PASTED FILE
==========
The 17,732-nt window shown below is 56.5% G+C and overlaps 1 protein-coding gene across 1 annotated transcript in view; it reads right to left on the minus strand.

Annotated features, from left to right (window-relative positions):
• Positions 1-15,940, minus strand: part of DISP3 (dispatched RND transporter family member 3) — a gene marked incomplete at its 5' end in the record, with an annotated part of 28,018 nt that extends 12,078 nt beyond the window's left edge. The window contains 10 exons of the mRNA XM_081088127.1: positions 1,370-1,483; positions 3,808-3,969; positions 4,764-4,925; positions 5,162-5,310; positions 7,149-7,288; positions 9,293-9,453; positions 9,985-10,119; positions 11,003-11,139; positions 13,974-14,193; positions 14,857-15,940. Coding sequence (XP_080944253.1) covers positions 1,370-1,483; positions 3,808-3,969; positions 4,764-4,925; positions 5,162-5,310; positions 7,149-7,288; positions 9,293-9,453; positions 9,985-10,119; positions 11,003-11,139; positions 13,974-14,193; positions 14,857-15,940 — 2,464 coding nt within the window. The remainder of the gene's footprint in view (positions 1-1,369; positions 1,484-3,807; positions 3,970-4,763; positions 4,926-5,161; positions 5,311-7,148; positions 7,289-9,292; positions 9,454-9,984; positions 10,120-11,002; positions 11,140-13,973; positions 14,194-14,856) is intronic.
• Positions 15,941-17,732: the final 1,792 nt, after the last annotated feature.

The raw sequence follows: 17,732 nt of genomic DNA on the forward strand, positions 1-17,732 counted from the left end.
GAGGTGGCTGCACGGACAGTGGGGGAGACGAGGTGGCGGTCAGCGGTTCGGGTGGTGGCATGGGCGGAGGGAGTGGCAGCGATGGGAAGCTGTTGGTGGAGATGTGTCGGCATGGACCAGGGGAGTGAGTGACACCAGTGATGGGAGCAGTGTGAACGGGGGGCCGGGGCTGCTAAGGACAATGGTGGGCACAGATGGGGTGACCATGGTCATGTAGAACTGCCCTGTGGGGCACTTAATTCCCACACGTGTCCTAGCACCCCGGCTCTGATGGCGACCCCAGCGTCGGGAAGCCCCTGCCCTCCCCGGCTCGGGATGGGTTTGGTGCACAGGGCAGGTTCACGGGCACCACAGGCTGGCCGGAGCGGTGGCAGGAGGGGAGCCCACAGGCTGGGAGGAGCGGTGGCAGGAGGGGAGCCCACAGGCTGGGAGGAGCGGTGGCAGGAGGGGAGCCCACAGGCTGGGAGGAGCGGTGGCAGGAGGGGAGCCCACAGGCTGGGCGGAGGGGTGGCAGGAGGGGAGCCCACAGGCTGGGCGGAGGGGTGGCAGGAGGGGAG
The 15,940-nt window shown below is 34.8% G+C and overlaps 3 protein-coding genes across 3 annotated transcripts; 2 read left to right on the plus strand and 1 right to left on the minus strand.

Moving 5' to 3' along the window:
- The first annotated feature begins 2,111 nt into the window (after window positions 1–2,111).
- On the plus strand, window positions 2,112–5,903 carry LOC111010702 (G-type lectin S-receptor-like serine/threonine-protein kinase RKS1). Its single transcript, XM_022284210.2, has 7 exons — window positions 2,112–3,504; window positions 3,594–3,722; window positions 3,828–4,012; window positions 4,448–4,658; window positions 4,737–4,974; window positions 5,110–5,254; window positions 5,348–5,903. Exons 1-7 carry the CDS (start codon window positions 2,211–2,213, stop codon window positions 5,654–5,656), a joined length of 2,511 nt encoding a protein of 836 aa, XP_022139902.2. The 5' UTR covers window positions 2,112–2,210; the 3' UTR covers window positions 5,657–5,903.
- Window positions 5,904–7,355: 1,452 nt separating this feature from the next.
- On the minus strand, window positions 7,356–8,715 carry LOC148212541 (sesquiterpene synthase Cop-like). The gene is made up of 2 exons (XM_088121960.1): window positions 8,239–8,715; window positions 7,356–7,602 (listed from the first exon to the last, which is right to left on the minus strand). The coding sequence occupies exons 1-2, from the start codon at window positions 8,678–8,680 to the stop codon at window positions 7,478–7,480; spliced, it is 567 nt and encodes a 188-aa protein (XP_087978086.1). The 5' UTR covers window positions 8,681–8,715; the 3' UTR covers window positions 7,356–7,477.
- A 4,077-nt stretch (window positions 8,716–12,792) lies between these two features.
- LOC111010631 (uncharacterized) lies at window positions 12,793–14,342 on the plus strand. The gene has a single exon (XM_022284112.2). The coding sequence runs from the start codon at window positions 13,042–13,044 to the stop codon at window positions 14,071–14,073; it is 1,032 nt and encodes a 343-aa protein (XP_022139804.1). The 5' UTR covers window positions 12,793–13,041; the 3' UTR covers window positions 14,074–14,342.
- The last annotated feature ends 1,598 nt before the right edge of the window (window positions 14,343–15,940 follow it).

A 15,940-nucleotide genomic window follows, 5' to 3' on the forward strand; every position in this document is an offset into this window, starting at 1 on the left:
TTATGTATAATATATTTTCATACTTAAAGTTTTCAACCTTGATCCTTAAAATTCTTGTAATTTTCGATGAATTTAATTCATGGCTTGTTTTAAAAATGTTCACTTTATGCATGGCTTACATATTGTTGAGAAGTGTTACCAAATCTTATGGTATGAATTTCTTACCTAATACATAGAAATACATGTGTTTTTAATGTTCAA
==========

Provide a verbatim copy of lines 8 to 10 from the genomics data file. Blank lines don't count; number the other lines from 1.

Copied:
Moving 5' to 3' along the window:
- The first annotated feature begins 2,111 nt into the window (after window positions 1–2,111).
- On the plus strand, window positions 2,112–5,903 carry LOC111010702 (G-type lectin S-receptor-like serine/threonine-protein kinase RKS1). Its single transcript, XM_022284210.2, has 7 exons — window positions 2,112–3,504; window positions 3,594–3,722; window positions 3,828–4,012; window positions 4,448–4,658; window positions 4,737–4,974; window positions 5,110–5,254; window positions 5,348–5,903. Exons 1-7 carry the CDS (start codon window positions 2,211–2,213, stop codon window positions 5,654–5,656), a joined length of 2,511 nt encoding a protein of 836 aa, XP_022139902.2. The 5' UTR covers window positions 2,112–2,210; the 3' UTR covers window positions 5,657–5,903.